Q. What about gum or candy?

A. Chewing gum at Mass is certainly not in the spirit of the communion fast. We should never come to Holy Communion with gum or candy in our mouth. In fact, we should refrain from chewing gum or eating candy whenever we are in church, not just before Communion. Catholics do not chew gum at Mass.

 Q. How should we receive Holy Communion?

A. After the person ahead of us has received Communion and stepped aside, we should offer a simple bow of reverence with our head and then step forward. We may receive the consecrated host either in our hands or directly on the tongue. If we receive in the hands we should take care that they are clean (as a sign of reverence) and place one hand over the other and raise them up high, forming a throne with our hands to receive the Body of Christ. As the priest or minister places the host in our hands and says “The Body of Christ” we should respond loudly and clearly “Amen.” The “Amen” is an expression of our faith—that we believe what the Church teaches about the Holy Eucharist. The “Amen” also expresses our willingness to follow Christ and to imitate Him.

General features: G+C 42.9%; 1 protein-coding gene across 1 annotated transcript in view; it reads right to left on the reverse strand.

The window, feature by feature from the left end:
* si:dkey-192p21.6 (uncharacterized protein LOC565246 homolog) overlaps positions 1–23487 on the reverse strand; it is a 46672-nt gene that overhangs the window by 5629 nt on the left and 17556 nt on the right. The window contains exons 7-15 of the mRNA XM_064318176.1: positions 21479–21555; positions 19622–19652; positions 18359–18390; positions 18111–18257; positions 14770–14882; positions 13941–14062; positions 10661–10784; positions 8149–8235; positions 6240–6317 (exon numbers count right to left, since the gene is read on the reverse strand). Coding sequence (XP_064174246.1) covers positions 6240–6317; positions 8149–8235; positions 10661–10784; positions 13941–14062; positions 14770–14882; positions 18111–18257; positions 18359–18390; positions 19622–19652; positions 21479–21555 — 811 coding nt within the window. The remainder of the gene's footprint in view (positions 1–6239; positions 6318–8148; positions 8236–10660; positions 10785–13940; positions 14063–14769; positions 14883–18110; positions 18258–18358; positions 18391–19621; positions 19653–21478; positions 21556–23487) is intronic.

Q. Can I take the host directly from the priest or communion minister before it is placed in my hand?

A. No. The Eucharist is a gift and gifts are received, not taken. In fact, the Holy Eucharist is God’s great gift to us, and like all gifts, it is something that we receive with gratitude and respect, not something that we reach out and take or grab.